What's more, requiring assimilation is the truly compassionate thing to do, as it will help immigrants build a stronger life in America later on.

Liberals are always accusing conservatives of lacking compassion, and Avila was no different. Of course, as a journalist, Avila is not supposed to be an advocate, but that ship sailed long ago. Sessions was forced to defend himself throughout the entire interview, and he ended with his most vehement defense against this liberal journalist’s charges:

 

"I believe that people who have been here a long time deserve compassionate and reasonable treatment. Don’t say that’s not so... I don’t appreciate it if someone says that you are not kind, and you are mean-spirited, and you don’t like immigrants, because I do favor immigration."


Below is a partial transcript of the interview:

SESSIONS: This is the deal. You give immediate legal status to millions of the people that are here.

AVILA: Citizenship?

SESSIONS: I don’t favor citizenship.

AVILA: You believe a pathway to a legal second class of citizens who would be allowed to work here but would not receive the benefits of citizenship, that would in fact leave people vulnerable to being taken advantage of as they are now with lower salaries – why do you think there should be this second category of legal workers who are not citizens?

SESSIONS: I don’t think there’s any moral, legal, or other reason that that wouldn’t be a good policy. My view is there should be a distinction between people who enter lawfully and those who enter unlawfully.

AVILA: With all due respect, if you could answer some of the charges against you, that have been made against you because of these positions. Of whether or not your motives, whether or not you are actually compassionate. You sponsored the bill that would make all government services only in one language: English. There shouldn’t be an effort to help people who don’t speak English. That speaks to whether or not you are a compassionate person, does it not?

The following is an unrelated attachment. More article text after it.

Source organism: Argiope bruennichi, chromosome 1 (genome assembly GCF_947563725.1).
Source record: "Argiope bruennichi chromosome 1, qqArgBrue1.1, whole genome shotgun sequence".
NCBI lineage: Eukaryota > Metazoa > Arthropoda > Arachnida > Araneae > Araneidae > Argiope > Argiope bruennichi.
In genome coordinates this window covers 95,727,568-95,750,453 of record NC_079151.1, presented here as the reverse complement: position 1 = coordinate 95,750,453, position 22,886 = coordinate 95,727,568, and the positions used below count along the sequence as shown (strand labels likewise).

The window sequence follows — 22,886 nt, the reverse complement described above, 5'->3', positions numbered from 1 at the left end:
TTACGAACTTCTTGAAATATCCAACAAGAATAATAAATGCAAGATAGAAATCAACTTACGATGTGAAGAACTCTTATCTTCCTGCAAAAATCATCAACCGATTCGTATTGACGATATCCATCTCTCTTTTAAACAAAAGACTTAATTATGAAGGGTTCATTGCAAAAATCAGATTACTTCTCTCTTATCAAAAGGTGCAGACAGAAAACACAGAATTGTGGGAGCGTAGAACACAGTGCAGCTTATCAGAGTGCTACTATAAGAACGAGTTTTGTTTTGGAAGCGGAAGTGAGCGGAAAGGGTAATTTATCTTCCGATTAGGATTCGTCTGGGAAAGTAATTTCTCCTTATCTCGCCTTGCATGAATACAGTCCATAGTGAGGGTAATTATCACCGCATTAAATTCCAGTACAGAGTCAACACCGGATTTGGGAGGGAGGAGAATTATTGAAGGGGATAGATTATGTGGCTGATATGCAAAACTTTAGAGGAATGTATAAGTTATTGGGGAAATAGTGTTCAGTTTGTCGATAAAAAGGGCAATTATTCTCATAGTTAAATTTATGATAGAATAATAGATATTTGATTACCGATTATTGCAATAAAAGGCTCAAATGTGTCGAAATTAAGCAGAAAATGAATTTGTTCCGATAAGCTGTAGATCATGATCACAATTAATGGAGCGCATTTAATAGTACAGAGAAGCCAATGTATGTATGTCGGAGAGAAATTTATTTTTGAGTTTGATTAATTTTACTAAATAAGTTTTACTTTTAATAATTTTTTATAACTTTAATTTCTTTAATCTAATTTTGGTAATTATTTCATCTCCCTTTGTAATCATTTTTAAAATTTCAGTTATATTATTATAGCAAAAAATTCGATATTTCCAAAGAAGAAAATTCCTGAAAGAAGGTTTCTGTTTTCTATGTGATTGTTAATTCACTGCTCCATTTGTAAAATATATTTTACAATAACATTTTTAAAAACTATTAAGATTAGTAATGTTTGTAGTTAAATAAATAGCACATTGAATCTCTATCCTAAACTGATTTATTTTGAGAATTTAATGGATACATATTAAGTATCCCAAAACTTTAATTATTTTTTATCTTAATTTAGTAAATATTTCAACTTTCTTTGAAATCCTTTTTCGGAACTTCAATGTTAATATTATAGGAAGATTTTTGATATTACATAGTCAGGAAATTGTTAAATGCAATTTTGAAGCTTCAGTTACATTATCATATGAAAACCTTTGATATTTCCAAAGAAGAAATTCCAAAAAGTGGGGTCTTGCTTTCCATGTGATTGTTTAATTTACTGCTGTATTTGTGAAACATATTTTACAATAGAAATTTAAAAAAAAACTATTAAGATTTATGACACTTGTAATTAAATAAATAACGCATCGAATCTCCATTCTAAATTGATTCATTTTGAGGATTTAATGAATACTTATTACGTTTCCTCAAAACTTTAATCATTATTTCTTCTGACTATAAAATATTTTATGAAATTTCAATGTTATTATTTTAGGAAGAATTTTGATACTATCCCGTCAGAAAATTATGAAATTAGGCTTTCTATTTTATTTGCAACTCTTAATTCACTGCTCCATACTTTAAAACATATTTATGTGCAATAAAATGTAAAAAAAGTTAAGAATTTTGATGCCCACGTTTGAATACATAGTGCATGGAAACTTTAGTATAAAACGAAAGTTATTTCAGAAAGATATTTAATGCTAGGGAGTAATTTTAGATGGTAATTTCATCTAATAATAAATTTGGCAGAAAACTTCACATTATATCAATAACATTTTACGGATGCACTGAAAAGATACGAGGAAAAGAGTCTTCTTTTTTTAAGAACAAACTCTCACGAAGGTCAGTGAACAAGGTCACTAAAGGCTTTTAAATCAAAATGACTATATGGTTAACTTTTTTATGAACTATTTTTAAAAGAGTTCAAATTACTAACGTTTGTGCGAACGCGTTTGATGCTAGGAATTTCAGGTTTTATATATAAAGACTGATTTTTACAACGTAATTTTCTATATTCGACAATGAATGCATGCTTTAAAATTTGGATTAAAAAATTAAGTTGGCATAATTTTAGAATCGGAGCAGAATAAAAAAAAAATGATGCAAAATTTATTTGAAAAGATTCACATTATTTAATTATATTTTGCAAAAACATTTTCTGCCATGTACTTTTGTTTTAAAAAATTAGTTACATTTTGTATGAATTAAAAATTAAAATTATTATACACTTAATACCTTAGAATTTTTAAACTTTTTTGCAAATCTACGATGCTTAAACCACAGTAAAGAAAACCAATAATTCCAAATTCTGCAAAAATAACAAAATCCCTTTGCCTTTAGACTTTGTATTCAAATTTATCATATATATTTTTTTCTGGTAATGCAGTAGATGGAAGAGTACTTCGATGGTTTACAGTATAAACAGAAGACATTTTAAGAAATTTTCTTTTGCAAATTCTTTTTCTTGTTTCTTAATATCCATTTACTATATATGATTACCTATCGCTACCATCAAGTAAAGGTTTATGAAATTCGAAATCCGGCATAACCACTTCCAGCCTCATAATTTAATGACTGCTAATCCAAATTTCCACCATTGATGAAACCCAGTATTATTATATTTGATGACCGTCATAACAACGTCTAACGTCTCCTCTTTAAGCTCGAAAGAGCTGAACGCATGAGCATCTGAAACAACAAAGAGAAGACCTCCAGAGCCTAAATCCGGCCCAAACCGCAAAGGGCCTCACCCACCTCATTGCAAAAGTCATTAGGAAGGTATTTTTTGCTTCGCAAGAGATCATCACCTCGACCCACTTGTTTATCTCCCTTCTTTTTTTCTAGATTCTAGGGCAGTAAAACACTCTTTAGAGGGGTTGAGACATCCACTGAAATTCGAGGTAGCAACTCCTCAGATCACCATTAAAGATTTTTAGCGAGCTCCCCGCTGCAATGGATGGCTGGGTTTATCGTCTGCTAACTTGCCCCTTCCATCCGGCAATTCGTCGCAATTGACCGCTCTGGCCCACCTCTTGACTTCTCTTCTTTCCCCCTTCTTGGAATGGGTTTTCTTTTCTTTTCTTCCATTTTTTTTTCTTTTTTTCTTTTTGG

SESSIONS: I think that’s good policy. We want Americans who come here lawfully to be able to operate in the English language.

AVILA: So, someone who doesn’t speak the language, whether it’s Korean or Chinese or Spanish, and they’re in this country, you think that they should not be able to read something in their own language provided by the government?

SESSIONS: I think fundamentally that drivers’ licenses should be in English, and you should be able to speak English if you’re a citizen of the United States and get full citizenship. I believe in immigration. My amendment would allow immigration to continue in this country. I believe that people who have been here a long time deserve compassionate and reasonable treatment. Don’t say that’s not so. I believe this bill allows more people into the country than we can absorb economically, and somebody needs to be asking, what about those low-skilled American workers who are unemployed, whose salaries have not kept up even with inflation the last ten years. And I intend to make sure, as best as I can, that these issues are debated openly, and I don’t appreciate it if someone says that you are not kind, and you are mean-spirited, and you don’t like immigrants, because I do favor immigration.

Paul Bremmer
Paul Bremmer is a Media Research Center News Analysis Division intern.